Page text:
With the addition of Joe Pitrelli (Alice Cooper), former Twisted Sister drummer Joe Francoand Marc Russel on bass, the band got to work on their first album, Blood and Bullets. It ended up combining musical influences from the 1970s, the 80s, and a bit of what was happening in the 1990s. It also included reworked versions of Desperado material (which Dee had to pay for), and the tracks “Emaheeful,” “Gone Bad,” “Calling for You,” and “Easy Action.” It also includes a cover of “Evil” originally written by Willie Dixon and performed by Howlin’ Wolf in 1954. The vast majority of the songs on Blood and Bullets were composed by Snider, Tormeand Pitrelli. The fifth song on the album, “Reason to Kill,” was dedicated to Elektra Records further reinforcing Dee‘s detestation for the label. One really can’t blame him for that.
A year before Blood and Bullets was set to hit the shelves, Nirvana released their second record, one that would take over the world, the gargantuan Nevermind (1991). Not only did Nevermind become an international sensation, but it is also noted to have been the sound that displaced heavy metal as everyone’s favorite genre. Despite this shift in the musical landscape in the early 1990s, metal bands and their variants (hair, glam, etc) were still releasing solid albums and rolling out successful tours. In 1990, Megadeth released the universally praised Rust in Peaceearning them a Grammy for Best Metal Performance in 1991. Likewise, Alice In Chains hit us with Facelift – and while it didn’t deliver the long-coined “death blow” to heavy metal, it didn’t exactly deliver not forcefully punch metal in its snarly mug. 1991 brought us Metallica‘s mega-successful fifth release best known as The Black Album, and Skid Row‘s Slave to the Grind (1991) went on to become the first metal record to hit the number one spot on the Billboard 2000. Widowmaker had signed with Esquire, who sadly didn’t seem to know quite what to do with the band. Blood and Bullets was well-received by Snider‘s already large fan base and beyond, but without support from Esquire, they were stuck playing clubs, and the lackluster promotion by their label didn’t help matters. Then, when Skid Row was in need of an opening act, it appeared Widowmaker was going to get the gig. Again, Esquire proved to be inept at championing the band and the slot would go to Pantera who had just released the seminal Vulgar Display of Power in February of 1992.
This brings us to the band Warrant (stick with us here), and a rather pivotal first-hand perspective about the great Metal vs Grunge Death Match from Warrant‘s vocalist, the late Jani Lane. The band was back with their third record, Dog Eat Dog (1992). Lane recalls paying a visit to the then president of Columbia Records, Don Linnerand seeing a massive poster for Alice In Chains‘ second album, Dirt hanging above Linner‘s secretary’s desk. Lane immediately thought the worst, saying to himself, “Hello, Seattle…goodbye WarrantAnd he wasn’t exactly wrong.
By the time the follow-up to Blood and Bullets (Stand By For Pain, 1994) was ready, Esquire had gone under. Like other rock and metal bands from the 80s, they found a home with the indie label, CMC International. Formed in 1991, CMC became a heavy metal mecca of sorts for bands that were experiencing the same kind of lack of support Widowmaker was getting from Esquire and other labels that had switched their gears for grunge. And Widowmaker was in great company along with Judas Priest, Iron Maidenand Motorhead. sadly, Stand By For Pain would be the final Widowmaker album.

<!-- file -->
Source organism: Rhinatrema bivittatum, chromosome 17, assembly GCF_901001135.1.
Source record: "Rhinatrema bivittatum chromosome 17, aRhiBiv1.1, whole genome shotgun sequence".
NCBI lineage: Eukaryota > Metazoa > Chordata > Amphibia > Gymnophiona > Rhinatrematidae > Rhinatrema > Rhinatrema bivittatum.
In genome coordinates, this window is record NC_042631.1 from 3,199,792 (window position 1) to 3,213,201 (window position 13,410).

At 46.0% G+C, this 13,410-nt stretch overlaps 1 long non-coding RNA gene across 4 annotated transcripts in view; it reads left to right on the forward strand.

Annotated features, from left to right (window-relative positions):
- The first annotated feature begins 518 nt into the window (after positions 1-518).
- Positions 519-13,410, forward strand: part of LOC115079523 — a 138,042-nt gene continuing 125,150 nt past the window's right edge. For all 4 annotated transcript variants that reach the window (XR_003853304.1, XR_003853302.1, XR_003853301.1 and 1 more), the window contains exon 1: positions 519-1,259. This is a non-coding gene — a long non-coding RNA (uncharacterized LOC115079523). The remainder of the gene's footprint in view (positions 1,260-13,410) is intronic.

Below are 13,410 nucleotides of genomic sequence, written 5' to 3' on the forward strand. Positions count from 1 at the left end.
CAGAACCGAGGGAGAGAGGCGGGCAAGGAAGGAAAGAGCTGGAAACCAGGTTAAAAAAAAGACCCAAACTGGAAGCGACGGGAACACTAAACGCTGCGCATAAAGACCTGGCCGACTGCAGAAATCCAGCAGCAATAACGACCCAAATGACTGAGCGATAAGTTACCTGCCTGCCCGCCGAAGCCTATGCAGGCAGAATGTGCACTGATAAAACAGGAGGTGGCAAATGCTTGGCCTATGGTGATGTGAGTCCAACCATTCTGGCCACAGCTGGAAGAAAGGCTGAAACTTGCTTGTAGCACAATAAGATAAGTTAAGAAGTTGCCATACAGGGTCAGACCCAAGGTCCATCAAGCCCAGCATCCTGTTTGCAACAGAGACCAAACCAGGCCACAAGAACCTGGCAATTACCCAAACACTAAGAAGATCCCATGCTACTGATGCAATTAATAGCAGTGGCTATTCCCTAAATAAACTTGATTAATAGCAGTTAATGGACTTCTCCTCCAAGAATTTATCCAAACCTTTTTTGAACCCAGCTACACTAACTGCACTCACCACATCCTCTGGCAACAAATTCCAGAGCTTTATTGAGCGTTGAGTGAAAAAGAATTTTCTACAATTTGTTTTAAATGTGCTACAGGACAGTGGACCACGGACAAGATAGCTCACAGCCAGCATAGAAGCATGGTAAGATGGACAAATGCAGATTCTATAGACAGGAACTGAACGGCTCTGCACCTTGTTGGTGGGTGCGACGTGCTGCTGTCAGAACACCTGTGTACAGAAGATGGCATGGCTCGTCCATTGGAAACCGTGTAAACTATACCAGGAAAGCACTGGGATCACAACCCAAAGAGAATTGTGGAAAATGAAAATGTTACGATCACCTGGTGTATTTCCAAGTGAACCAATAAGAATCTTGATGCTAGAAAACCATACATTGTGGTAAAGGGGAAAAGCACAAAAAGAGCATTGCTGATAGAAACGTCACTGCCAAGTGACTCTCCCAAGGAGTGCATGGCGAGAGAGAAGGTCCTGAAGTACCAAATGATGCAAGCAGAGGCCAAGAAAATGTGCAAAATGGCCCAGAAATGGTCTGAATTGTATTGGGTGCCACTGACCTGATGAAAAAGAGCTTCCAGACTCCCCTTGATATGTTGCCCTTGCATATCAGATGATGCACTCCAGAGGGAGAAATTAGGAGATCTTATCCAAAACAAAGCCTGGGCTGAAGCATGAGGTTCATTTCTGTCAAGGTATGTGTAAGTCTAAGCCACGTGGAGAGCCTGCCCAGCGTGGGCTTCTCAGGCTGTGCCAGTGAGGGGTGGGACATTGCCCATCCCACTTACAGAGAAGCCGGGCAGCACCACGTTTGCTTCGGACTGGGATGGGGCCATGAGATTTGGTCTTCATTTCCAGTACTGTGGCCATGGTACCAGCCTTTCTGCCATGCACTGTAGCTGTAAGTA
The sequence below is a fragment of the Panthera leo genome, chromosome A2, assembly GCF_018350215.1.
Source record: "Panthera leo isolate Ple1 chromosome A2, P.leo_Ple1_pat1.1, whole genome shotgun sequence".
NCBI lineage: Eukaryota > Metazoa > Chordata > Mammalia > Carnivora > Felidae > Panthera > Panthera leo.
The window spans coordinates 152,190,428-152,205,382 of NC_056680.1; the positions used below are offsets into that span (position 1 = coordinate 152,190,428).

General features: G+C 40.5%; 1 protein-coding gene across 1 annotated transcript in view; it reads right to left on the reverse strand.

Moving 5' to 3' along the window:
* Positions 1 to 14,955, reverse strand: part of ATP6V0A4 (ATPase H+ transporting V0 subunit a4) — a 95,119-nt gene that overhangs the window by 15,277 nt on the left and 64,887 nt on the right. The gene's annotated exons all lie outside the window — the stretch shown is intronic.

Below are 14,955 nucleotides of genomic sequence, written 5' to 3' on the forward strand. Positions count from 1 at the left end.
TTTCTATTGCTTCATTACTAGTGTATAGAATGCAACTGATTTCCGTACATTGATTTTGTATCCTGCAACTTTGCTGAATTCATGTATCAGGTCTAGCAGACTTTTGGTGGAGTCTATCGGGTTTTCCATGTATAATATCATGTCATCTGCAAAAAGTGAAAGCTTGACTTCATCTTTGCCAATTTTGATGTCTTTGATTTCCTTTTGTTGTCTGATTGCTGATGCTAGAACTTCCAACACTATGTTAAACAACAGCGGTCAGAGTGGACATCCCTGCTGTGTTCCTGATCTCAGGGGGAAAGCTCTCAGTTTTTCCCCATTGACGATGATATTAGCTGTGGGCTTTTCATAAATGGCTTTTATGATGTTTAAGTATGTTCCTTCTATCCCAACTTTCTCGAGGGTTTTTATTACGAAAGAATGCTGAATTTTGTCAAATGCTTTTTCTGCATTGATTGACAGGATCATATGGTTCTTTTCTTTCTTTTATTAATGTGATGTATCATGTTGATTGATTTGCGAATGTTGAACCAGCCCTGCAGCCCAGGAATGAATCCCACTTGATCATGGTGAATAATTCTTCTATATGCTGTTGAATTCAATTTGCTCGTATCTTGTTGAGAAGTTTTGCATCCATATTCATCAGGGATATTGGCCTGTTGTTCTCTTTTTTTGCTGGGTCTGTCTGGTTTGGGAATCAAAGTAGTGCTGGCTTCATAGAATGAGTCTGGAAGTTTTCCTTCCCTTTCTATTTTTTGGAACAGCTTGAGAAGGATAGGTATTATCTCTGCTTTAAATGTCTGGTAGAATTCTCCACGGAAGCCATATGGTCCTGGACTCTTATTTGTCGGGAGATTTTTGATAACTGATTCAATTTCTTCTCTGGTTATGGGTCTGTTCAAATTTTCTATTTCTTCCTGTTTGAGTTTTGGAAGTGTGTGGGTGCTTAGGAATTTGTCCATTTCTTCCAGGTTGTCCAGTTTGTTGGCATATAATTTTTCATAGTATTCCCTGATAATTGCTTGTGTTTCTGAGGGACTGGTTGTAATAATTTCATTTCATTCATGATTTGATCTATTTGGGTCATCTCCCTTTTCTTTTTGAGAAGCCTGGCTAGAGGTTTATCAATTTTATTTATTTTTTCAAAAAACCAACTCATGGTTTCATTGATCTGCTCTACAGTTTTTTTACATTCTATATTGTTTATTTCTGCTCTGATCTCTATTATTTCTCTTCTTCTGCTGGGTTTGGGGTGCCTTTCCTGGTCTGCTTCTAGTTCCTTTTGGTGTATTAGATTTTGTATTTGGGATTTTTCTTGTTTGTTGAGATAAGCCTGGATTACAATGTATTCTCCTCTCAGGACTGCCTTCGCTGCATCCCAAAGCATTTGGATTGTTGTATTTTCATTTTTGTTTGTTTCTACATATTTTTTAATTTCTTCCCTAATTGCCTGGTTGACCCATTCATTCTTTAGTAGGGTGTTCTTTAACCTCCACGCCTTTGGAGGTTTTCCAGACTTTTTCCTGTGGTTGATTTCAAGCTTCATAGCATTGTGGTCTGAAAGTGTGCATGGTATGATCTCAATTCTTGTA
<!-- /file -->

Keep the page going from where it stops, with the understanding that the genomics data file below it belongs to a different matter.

We all know this isn’t where Dee‘s story ends, but it was close. Here’s what Dee‘s life was like after Widowmaker called it quits (taken from a 2015 interview with Rolling Stone):
By 1994, I was flat broke. I had lost every penny I made. I was riding a bicycle to a desk job for $200 a week answering phones in an office, having people come in and go, ‘Aren’t you that guy …?’ and and saying, ‘No, I’m not,’ because I was so embarrassed. It was not exactly the ride I expected. I was desperately trying to regroup and reinvent myself and figure out what I was going to do for the next 50 years because the money ran out.”
So in addition to heavy metal superstar, screenwriter, actor (stage and screen), author, television host (HOUSE OF HAIR! NEVER FORGET!), radio show host/DJ/VJ, voice actor, and free speech advocate, we can also add survivor to Dee’s list of accomplishments. If you missed Blood and Bullets the first time around, it’s safe to say that it still sounds great 30 years later. And this, our headbanging pals brings us to this; the 30th anniversary of Blood and Bullets is July 28th2022. With vinyl sales being as strong as ever, maybe, just maybe we’ll see this vintage 90s gem get a proper vinyl pressing like the classic Twisted Sister catalog has gotten over the years. While we wait on that, check out the official video for “The Widowmaker,” and “Long Gone,” as well as live footage of Widowmaker performing live in 1993 at Spit (RIP) in Levittown, New York on December 11th.
Widowmaker performing live in 1993 at Spit (RIP) in Levittown, New York on December 11th.